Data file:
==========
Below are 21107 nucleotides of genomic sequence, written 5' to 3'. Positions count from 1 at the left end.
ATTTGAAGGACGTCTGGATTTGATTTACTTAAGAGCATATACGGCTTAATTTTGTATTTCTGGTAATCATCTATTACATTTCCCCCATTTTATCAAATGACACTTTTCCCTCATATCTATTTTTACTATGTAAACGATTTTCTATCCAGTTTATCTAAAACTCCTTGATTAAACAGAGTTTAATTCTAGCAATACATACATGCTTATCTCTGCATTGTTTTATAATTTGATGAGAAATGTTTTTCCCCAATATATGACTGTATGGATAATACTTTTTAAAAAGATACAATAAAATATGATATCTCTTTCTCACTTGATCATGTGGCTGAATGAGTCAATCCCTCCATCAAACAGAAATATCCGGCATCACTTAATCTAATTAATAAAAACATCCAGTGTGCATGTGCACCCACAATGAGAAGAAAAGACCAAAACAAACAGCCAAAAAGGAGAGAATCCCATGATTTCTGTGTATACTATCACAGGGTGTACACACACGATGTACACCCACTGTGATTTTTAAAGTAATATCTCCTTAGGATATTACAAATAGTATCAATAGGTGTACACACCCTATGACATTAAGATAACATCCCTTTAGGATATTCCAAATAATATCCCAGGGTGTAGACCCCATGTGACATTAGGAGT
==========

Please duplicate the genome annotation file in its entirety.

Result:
Below are 21107 nucleotides of genomic sequence, written 5' to 3'. Positions count from 1 at the left end.
ATTTGAAGGACGTCTGGATTTGATTTACTTAAGAGCATATACGGCTTAATTTTGTATTTCTGGTAATCATCTATTACATTTCCCCCATTTTATCAAATGACACTTTTCCCTCATATCTATTTTTACTATGTAAACGATTTTCTATCCAGTTTATCTAAAACTCCTTGATTAAACAGAGTTTAATTCTAGCAATACATACATGCTTATCTCTGCATTGTTTTATAATTTGATGAGAAATGTTTTTCCCCAATATATGACTGTATGGATAATACTTTTTAAAAAGATACAATAAAATATGATATCTCTTTCTCACTTGATCATGTGGCTGAATGAGTCAATCCCTCCATCAAACAGAAATATCCGGCATCACTTAATCTAATTAATAAAAACATCCAGTGTGCATGTGCACCCACAATGAGAAGAAAAGACCAAAACAAACAGCCAAAAAGGAGAGAATCCCATGATTTCTGTGTATACTATCACAGGGTGTACACACACGATGTACACCCACTGTGATTTTTAAAGTAATATCTCCTTAGGATATTACAAATAGTATCAATAGGTGTACACACCCTATGACATTAAGATAACATCCCTTTAGGATATTCCAAATAATATCCCAGGGTGTAGACCCCATGTGACATTAGGAGT